Even as a kid, when he was just beginning to learn about the
sport of ice hockey, Michigan sophomore Jeff Tambellini was always
good at firing slapshots at any part of the net.

Laura Wong
Michigan sophomore Jeff Tambellini used his cannon of a shot to lead the team in scoring as a freshman last season. He has nine goals so far this year. (RYAN WEINER/Daily)

“Right from the get-go, the one thing I could always do
was put the puck over the goalie’s shoulder,”
Tambellini said. “When the goalies are seven years old and
can’t even reach the top of the net, my thing was always to
try to put it over their head. It’s something I’ve had
from day one.”

Today, the goalies that he faces are bigger, but his rocket
slapshot (when a player brings his stick back as a sort of windup
before shooting) and even better wristshot (where a player pushes
the puck at the net with a flick of the wrist) continue to be the
main reasons he is an elite player.

It is easy to see why Michigan’s opponents fear him,
especially on the powerplay. With the man-advantage, Tambellini is
usually positioned at the blueline or near the faceoff circle. When
he has the puck, if he so much as moves his stick back to begin a
slapshot, the defender will quickly sprawl along the ice to prevent
the puck from ever reaching the goal.

For Tambellini, the slapshot and the wristshot were strengths at
an early age, but it has taken hard work and endless practice to
keep it that way.

“You have to have be in control and be able to shoot in
stride,” the Port Moody, British Columbia, native said.
“We don’t get to stand still and let the puck loose.
You’ve got to be able to move and control the puck at the
same time and have it in the right spots so that when you release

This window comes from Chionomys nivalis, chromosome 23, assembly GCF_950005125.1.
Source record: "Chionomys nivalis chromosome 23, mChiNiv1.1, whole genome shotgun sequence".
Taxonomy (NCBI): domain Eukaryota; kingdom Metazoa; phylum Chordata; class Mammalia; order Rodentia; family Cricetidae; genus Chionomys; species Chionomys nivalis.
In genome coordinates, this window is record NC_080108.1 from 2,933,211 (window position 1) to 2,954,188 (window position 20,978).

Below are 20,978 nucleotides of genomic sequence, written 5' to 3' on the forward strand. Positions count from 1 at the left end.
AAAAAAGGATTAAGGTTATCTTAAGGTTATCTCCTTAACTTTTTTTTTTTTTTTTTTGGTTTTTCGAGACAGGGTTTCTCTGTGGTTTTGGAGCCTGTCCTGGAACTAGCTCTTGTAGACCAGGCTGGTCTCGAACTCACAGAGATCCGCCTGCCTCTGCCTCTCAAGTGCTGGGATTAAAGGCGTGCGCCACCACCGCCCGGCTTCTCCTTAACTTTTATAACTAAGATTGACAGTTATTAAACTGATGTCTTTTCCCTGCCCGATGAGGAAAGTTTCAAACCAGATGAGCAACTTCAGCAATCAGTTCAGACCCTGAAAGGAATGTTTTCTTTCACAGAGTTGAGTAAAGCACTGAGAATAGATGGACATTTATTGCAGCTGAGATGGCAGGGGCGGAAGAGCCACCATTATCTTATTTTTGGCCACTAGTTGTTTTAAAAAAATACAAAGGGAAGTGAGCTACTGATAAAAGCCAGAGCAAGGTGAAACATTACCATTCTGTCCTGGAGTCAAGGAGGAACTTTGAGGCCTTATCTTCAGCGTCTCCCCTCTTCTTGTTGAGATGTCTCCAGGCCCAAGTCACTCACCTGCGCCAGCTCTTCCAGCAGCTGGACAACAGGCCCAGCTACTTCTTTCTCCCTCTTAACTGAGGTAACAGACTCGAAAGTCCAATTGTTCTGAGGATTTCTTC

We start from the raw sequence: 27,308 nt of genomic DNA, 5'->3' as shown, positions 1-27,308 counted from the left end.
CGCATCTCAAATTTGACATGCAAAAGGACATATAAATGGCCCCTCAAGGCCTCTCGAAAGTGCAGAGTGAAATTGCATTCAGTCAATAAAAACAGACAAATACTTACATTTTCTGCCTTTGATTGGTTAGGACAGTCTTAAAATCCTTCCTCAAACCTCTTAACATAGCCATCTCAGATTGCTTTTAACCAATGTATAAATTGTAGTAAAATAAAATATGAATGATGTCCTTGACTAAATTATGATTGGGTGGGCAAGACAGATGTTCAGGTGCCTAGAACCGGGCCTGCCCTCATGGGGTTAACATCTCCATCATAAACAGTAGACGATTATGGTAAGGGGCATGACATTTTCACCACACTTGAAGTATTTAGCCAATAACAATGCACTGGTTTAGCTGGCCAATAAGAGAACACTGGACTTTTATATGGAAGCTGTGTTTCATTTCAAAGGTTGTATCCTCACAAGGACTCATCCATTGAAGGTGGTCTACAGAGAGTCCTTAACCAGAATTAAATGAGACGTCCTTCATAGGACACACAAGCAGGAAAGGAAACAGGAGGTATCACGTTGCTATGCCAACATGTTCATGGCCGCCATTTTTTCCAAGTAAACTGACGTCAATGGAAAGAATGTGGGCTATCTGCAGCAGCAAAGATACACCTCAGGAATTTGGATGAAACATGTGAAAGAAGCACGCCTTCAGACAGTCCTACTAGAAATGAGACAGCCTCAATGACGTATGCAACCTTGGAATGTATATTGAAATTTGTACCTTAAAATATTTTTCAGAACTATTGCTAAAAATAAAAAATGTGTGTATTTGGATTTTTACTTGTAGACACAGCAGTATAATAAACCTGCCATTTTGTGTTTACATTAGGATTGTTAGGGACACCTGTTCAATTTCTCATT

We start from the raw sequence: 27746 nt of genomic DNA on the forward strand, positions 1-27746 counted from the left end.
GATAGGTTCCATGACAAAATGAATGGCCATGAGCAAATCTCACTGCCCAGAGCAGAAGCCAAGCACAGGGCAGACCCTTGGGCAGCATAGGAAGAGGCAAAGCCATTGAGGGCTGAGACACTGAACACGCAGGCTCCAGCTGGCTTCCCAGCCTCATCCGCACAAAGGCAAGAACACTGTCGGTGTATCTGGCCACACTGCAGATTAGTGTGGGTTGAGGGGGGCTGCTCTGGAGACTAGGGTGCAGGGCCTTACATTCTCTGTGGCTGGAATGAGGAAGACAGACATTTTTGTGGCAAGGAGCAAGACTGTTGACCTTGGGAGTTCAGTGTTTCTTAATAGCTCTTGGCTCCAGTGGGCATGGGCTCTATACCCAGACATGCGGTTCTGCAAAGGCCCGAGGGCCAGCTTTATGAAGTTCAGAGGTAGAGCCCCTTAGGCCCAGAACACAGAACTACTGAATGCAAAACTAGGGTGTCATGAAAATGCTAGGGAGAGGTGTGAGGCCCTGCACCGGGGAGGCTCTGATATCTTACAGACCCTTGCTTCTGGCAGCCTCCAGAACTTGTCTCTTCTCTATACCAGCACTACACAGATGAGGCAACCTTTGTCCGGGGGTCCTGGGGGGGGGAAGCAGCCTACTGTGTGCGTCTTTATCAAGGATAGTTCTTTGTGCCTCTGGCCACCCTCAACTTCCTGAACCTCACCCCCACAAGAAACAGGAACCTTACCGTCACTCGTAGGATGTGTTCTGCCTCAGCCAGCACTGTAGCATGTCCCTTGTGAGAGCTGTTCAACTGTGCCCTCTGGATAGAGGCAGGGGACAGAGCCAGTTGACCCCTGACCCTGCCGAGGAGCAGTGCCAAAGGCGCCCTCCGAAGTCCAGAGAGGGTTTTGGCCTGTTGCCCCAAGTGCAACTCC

it, your whole body is moving in one motion.”

Time in the weight room also pays off.

Tambellini said: “It’s all about power from your
legs. It also involves surprising the goalie, so you have to have
quick wrists and put all your strength into it.”

Accuracy is essential, and it requires timing and
coordination.

“It’s a learned art to be able to read the goalie
and look down, and then get your head back up and find your target
again,” the forward said. “There’s a lot of
deception involved in it.”

Snipers also have to learn how to deal with and overcome slumps.
Tambellini has been sitting at nine goals since Nov. 8 and had
scoring chances throughout last weekend’s series against Lake
Superior State.

“I get to watch guys like (Detroit Red Wings forward)
Brett Hull,” Tambellini said. “Hull went through a
20-game slump. I’ve just got to keep shooting the puck
… and sooner or later it’s going to start going my
way.”

Michigan coach Red Berenson shares his optimism for the coming
weeks.

“I think he’s a marked player,” Berenson said.
“Last year he slipped between the cracks because he
wasn’t well known.

“With the way our team is developing, it’s going to
be hard for other teams to pinpoint him when we’ve got (other
lines) playing well.”

Leave a comment

Your email address will not be published. Required fields are marked *